WASHINGTON -- In the face of growing insurance fraud, a Senate subcommittee urged yesterday criminal sanctions against promoters of phony group health schemes and recommended changes in the law to untangle legal loopholes that have allowed such plans to flourish.
The Permanent Subcommittee on Investigations called for state licensing of certain types of group health plans that have proved to be fertile ground for con artists.
The plans are known technically as multiple-employer welfare arrangements. They are group health insurance plans that pool employees from different companies or members of different trade and or professional groups.
Some of the plans are legitimate and can offer members discounted insurance rates. But in dozens of cases, they have turned out to be pyramid schemes run by unscrupulous entrepreneurs who collect millions in premiums, pay some claims, then steal or dissipate the remaining funds.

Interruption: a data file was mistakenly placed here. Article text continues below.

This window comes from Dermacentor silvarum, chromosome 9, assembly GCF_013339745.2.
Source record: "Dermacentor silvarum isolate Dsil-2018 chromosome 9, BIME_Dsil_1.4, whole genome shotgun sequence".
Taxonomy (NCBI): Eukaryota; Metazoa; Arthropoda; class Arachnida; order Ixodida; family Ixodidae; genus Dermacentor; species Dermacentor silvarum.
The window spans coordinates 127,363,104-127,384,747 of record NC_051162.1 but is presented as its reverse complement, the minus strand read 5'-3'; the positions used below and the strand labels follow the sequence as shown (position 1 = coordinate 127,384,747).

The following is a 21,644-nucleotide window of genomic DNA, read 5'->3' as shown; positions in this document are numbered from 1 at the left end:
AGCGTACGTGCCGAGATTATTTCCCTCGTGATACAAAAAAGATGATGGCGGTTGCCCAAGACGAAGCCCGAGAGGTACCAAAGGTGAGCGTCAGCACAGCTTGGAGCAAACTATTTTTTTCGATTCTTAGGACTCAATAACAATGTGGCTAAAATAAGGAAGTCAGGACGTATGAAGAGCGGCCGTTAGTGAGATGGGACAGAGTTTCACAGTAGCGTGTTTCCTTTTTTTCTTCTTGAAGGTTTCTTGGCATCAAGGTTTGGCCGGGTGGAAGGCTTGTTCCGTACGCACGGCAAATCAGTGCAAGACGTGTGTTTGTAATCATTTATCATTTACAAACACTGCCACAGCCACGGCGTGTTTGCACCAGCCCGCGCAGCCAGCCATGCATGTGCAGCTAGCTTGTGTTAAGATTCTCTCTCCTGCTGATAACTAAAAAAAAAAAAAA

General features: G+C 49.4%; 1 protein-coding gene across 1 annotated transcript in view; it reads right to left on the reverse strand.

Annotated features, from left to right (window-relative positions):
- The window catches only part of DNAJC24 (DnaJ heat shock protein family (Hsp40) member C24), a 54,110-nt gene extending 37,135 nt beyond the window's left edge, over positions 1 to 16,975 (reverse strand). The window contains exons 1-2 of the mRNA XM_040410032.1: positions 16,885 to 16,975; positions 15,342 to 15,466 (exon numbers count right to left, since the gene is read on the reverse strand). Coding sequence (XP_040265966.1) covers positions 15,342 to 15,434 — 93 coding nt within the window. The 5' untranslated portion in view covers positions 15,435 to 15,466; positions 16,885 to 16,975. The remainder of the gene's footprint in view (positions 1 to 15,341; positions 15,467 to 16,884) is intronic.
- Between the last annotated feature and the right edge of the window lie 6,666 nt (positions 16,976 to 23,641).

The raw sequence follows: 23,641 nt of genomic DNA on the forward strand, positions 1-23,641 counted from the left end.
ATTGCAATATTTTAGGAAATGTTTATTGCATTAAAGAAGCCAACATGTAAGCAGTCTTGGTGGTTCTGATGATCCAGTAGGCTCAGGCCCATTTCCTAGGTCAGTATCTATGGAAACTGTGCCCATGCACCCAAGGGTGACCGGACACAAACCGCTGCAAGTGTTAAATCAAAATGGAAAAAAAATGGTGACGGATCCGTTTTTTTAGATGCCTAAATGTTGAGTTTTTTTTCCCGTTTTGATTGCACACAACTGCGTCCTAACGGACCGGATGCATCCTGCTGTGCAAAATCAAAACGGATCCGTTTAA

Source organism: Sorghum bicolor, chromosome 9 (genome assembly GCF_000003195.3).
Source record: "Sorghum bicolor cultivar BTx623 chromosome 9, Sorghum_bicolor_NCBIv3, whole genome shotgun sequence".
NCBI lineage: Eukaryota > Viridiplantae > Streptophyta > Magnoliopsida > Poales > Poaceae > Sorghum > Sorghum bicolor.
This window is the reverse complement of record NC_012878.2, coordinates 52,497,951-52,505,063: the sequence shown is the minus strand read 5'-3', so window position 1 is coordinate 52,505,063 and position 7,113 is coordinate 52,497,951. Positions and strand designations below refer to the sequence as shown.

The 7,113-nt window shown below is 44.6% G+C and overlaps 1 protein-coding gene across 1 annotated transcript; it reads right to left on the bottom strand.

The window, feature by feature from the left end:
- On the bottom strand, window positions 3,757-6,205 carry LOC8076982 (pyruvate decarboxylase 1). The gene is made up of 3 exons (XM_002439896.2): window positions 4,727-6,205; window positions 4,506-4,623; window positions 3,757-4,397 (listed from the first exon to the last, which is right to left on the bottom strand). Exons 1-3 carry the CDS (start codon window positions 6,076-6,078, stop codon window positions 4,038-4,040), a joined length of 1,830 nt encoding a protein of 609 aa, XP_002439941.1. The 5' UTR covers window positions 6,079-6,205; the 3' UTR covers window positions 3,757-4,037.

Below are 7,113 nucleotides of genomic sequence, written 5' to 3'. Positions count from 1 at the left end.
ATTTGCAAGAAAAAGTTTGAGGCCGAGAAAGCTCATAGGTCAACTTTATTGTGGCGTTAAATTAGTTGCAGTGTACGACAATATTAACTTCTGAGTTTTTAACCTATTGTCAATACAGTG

In 1989, for example, Cap Staffing Inc., a service company in Charlotte, N.C., that offered group health insurance, collapsed, leaving 5,000 people facing more than $1.9 million in unpaid claims. Last year, six men were indicted on federal fraud charges in connection with the scheme.
In a recent report, the General Accounting Office estimated that at least 400,000 Americans were victimized by problem group health plans between 1988 and 1990. Many people now face bankruptcy because of unpaid medical bills, and some people who developed serious illnesses while supposedly covered by plans that proved phony can no longer get insurance.
The problem plans are sold in various guises, including by unions that are created as vehicles to sell health insurance rather than to organize workers, and by some companies involved in a service known as "employee leasing." Such companies, in a paper transaction, hire the employees of small businesses and then "lease" them back with insurance and other benefits.
In its report, the subcommittee recommended that the Employee Retirement Income Security Act, or ERISA, be amended to allow state regulators greater oversight of such plans and to tighten the definition of plans that qualify for federal exemption from state laws. It also urged that entrepreneurs who promoted such fraudulent plans be criminally prosecuted.